December 09, 2002 Copyright © by United States Conference of Catholic Bishops
- 1 There is indeed a mine for silver, and a place for gold which men refine.
- Iron is taken from the earth, and copper is melted out of stone.
- The earth, though out of it comes forth bread, is in fiery upheaval underneath.
- Its stones are the source of sapphires, and there is gold in its dust.
- But whence can wisdom be obtained, and where is the place of understanding?
- Man knows nothing to equal it, nor is it to be had in the land of the living.
- Solid gold cannot purchase it, nor can its price be paid with silver.
- 2 It cannot be bought with gold of Ophir, with the precious onyx or the sapphire.
- Gold or crystal cannot equal it, nor can golden vessels reach its worth.
- Neither coral nor jasper should be thought of; it surpasses pearls and
- Arabian topaz.
- Whence, then, comes wisdom, and where is the place of understanding?
- It is hid from the eyes of any beast; from the birds of the air it is concealed.
- The path to it no bird of prey knows, nor has the hawk's eye seen that path.
- The proud beasts have not trodden it, nor has the lion gone that way.
- The abyss declares, "It is not in me"; and the sea says, "I have it not."
- 3 Abaddon and Death say, "Only by rumor have we heard of it."
- God knows the way to it; it is he who is familiar with its place.
- For he beholds the ends of the earth and sees all that is under the heavens.
- He has set a boundary for the darkness; to the farthest confines he penetrates.
- He sets his hand to the flinty rock, and overturns the mountains at their foundations.
- He splits channels in the rocks; his eyes behold all that is precious.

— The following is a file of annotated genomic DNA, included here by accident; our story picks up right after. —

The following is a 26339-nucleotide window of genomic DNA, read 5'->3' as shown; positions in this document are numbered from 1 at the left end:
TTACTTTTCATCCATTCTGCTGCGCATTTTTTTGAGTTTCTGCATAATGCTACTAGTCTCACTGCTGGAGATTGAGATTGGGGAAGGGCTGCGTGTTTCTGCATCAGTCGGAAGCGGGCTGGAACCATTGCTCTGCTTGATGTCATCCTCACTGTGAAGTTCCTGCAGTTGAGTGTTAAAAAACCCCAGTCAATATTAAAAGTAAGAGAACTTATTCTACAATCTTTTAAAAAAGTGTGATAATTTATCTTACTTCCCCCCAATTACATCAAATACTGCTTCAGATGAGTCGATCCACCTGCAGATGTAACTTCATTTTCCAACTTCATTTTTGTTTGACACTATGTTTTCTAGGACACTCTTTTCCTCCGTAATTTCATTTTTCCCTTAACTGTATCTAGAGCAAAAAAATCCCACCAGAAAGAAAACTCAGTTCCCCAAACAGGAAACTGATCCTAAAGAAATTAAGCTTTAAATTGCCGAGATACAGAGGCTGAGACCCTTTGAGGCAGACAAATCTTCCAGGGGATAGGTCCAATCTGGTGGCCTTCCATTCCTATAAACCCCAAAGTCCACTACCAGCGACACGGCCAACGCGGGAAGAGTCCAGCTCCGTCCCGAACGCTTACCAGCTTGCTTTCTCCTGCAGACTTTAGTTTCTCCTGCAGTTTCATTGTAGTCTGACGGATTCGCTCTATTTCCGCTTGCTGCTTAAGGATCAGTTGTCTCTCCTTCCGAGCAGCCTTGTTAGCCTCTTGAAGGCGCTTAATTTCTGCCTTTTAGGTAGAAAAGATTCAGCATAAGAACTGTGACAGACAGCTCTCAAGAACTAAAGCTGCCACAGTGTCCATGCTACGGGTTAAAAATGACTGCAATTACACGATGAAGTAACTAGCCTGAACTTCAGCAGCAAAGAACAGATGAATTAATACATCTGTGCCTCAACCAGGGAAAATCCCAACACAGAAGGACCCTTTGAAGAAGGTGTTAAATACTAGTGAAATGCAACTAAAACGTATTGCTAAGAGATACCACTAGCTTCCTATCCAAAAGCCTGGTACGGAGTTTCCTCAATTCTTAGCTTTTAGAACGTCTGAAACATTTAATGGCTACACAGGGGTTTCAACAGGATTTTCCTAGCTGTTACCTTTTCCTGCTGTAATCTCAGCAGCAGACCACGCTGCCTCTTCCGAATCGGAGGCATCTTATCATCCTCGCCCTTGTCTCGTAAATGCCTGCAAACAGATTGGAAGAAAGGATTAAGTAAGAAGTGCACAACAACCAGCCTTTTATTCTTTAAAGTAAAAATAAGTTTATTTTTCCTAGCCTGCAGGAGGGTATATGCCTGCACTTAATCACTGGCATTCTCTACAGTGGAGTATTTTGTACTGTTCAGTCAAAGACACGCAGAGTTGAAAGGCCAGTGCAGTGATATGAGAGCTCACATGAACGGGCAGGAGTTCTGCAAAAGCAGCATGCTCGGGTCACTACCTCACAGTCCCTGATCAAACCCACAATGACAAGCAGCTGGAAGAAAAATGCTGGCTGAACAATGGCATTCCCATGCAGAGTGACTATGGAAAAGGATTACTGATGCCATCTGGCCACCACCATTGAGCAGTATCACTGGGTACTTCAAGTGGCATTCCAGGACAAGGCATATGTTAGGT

- He probes the wellsprings of the streams, and brings hidden things to light.
- He has weighed out the wind, and fixed the scope of the waters;
- When he made rules for the rain and a path for the thunderbolts,
- Then he saw wisdom and appraised it, gave it its setting, knew it through and through.
- And to man he said: Behold, the fear of the LORD is wisdom; and avoiding evil is understanding.
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1 [1-28] Note the changed order of verses; Job 28:4 is uncertain. This chapter contains a beautifully vivid description of that Wisdom which is beyond the attainment of creatures; known only to God, it is reflected in the order and majesty of his creation. Man, however, can, in a way, participate in this Wisdom by fearing the LORD and avoiding evil. Scholars are not agreed regarding the authorship of this poem, though it is altogether worthy of the author of the Book of Job. Used here as a counterpoise to Job 3 at the beginning of the dialogue, it may have been first conceived as an independent poem.
2  Ophir: cf note to Psalm 45:9.
3  (22)Abaddon: cf note to Job 26:6.
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